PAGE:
Austin, Texas Home to 1,000 Plug-In Electric Vehicles

APR 10 2014 BY ERIC LOVEDAY 6

Austin, Texas is Home to Loads of Plug-Ins

Austin, Texas is Home to Loads of Plug-Ins

Regional plug-in electric vehicle sales data is exceedingly difficult to obtain.

Chevy Volt in Austin, Texas

Chevy Volt in Austin, Texas

Lucky for us, Austin American-Statesman dug up some data for Austin, Texas and the state as a whole.

Without further adieu, here goes.

The city of Austin, Texas now has nearly 1,000 plug-in electric vehicle registered.  That’s a heck of a lot, bu years ago experts had predicted Austin would be a hot bed for electric vehicles, so we shouldn’t be surprised by this lofty number.

As for Texas as a whole, it’s home to 5,000-ish plug-in electric vehicle.  Those same experts predict that figure will hit 100,000 by 2023.

Yes, Texas is up there in terms of plug-in electric vehicle adoption.  Near the top, in fact.

Source: Austin American-Statesman

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6 Comments on "Austin, Texas Home to 1,000 Plug-In Electric Vehicles"

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Yes, we may have a lot.. BUT it is important to consider the size and population of our state. I think a more fair way to calculate would be to look at the number of plug-ins versus regular gas cars. Then compare that ratio to other states. I’m pretty sure we wouldn’t rank quite so high at that point.

Fortunately, Governor Perry is pro-EV. Unfortunately, we have a lot of people in our state who are still living in the past and hate change, especially EVs…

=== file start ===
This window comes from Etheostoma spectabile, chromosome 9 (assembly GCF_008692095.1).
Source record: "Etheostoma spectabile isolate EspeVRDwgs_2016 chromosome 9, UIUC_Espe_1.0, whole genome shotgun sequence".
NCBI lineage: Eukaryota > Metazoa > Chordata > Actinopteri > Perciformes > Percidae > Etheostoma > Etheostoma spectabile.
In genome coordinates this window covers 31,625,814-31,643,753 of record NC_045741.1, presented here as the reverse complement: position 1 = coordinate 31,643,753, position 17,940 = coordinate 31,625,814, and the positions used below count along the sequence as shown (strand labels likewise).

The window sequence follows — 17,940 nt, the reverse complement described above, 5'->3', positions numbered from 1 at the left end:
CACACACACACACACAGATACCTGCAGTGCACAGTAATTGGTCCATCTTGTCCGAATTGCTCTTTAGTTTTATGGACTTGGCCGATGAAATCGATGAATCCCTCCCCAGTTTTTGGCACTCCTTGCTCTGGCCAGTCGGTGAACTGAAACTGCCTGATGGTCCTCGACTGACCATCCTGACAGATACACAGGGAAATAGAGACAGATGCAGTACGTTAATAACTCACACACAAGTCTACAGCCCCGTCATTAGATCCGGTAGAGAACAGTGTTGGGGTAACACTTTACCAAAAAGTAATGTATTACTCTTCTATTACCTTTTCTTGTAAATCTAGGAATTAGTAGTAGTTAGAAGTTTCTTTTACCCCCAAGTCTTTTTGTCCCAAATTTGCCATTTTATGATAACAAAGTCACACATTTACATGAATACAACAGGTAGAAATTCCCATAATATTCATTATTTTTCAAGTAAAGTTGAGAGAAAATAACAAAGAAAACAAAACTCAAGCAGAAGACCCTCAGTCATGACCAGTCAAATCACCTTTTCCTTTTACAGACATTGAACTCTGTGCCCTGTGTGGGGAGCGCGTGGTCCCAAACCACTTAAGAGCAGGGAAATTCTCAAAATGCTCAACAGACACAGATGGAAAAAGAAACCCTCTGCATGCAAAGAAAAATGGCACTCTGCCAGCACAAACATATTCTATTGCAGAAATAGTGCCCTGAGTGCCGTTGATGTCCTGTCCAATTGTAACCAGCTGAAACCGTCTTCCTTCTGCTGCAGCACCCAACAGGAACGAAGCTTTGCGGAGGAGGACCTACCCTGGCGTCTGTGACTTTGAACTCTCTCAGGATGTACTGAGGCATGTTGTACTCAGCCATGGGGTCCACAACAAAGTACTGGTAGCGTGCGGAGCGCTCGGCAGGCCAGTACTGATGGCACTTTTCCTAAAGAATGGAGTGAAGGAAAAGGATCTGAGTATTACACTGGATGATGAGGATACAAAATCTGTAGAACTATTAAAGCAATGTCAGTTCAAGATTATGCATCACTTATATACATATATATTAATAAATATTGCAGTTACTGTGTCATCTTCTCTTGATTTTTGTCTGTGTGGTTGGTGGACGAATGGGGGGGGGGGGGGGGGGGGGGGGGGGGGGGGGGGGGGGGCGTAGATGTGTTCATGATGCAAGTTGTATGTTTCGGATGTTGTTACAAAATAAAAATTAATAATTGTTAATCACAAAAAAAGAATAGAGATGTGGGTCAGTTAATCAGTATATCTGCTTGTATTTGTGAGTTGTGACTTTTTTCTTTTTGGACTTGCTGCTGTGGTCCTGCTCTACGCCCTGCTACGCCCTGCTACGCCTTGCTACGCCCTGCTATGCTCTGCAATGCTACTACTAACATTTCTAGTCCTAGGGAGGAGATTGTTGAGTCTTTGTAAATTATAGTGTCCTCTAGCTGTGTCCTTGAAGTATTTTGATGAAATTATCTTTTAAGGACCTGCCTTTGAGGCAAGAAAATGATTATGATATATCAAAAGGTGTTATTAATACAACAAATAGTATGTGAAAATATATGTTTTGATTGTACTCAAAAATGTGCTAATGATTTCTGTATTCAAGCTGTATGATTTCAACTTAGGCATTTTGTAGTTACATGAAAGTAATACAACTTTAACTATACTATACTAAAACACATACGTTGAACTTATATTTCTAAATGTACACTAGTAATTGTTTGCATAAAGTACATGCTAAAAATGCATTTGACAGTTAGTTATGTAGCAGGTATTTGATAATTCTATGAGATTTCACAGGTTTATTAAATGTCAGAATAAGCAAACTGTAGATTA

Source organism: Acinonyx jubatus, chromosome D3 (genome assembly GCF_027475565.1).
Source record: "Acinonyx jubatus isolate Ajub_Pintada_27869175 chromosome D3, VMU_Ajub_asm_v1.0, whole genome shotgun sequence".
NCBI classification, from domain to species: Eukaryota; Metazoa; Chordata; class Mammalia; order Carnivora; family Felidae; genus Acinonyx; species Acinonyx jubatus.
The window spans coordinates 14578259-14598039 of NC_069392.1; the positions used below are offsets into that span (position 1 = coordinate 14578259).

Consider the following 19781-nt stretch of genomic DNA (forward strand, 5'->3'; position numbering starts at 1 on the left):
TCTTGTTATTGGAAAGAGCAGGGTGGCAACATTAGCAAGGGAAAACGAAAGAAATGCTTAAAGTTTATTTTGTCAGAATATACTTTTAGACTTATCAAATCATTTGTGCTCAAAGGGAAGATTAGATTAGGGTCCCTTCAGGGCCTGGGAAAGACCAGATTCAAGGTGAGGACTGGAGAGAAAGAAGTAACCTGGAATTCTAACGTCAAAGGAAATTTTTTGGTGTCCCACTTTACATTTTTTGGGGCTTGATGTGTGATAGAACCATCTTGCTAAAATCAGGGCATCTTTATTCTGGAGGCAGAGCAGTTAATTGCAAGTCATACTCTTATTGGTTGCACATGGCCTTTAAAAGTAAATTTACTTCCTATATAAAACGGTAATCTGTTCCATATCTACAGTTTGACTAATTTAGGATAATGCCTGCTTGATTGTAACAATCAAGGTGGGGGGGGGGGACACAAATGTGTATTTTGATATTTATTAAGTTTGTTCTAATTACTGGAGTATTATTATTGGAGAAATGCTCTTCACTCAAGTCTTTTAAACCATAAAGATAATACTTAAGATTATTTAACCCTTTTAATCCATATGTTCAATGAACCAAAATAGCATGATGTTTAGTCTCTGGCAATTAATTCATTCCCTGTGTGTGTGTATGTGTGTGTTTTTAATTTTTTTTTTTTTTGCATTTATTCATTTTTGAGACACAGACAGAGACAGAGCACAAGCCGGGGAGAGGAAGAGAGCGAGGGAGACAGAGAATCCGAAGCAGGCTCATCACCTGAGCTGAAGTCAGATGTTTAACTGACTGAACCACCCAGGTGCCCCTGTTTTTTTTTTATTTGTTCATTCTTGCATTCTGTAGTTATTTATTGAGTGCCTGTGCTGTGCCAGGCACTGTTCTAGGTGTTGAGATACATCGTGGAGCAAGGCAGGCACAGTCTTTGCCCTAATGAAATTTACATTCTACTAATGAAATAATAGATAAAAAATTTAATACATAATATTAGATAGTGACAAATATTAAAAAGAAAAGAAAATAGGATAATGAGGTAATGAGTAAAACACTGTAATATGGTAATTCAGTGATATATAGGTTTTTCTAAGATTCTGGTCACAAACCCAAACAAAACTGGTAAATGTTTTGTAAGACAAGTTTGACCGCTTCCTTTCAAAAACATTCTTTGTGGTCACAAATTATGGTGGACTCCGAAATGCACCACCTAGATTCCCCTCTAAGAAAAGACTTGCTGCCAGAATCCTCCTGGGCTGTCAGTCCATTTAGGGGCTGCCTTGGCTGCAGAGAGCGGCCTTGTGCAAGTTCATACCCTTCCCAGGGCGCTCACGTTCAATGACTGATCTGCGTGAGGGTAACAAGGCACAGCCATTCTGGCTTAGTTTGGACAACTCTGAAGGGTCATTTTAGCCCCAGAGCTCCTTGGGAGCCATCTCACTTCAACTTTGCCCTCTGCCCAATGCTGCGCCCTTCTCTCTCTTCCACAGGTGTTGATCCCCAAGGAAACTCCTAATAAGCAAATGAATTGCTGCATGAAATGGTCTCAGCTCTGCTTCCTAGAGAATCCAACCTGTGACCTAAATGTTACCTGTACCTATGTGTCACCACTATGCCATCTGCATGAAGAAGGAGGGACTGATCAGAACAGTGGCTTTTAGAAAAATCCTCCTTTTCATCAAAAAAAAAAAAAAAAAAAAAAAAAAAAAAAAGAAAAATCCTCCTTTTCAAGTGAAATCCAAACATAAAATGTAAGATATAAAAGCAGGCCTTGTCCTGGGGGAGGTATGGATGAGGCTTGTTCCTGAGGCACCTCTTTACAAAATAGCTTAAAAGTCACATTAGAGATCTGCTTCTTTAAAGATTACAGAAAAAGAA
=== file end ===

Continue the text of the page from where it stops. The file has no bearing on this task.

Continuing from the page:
Florida is similar (maybe not quite as bad though). Funny how we get brain washed.

Is he pro-EV, or pro-Gigafactory

Pro-EV so far it seems. The Texas $2500 EV rebate (no state income tax to write off here) is slated to start next month. Once it is confirmed and the list of eligible vehicles is posted, I will pass the info along. It is also for HFCV and CNG vehicles, but I think we all know how it will get used.

Remember there is tons of natural gas in the ground in Texas and they are trying to find a market for it.

Imagine a 5 cent/kwh wholesale PPA, on 150 megawatts of solar, and you are talking about Austin. Knock the federal ITC off that, and it is still competitive, at ~7 cents. No subsidy.

There are cities in America demonstrating the true costs of greening up their grids. Austin is nowhere near as high as Germany’s 34 cents/kwh rates, and they have roughly the same 24% renewables factor. Rates have risen to 11.3, as reported about a year ago. Part of all this is the natural geogrpahic fit renewables are for TX.

Dr. Kenneth Noisewater

Austin Energy I believe was around 11-12 cents/kWh with all taxes and fees, but it’s likely higher on average now that they’ve gone to tiering. My Co-op power is around 11 cents/kWh, no tiering or ToU.

At the end of the day, I don’t really care about wholesale costs of power, only what I pay all in divided by the # of kWh I use.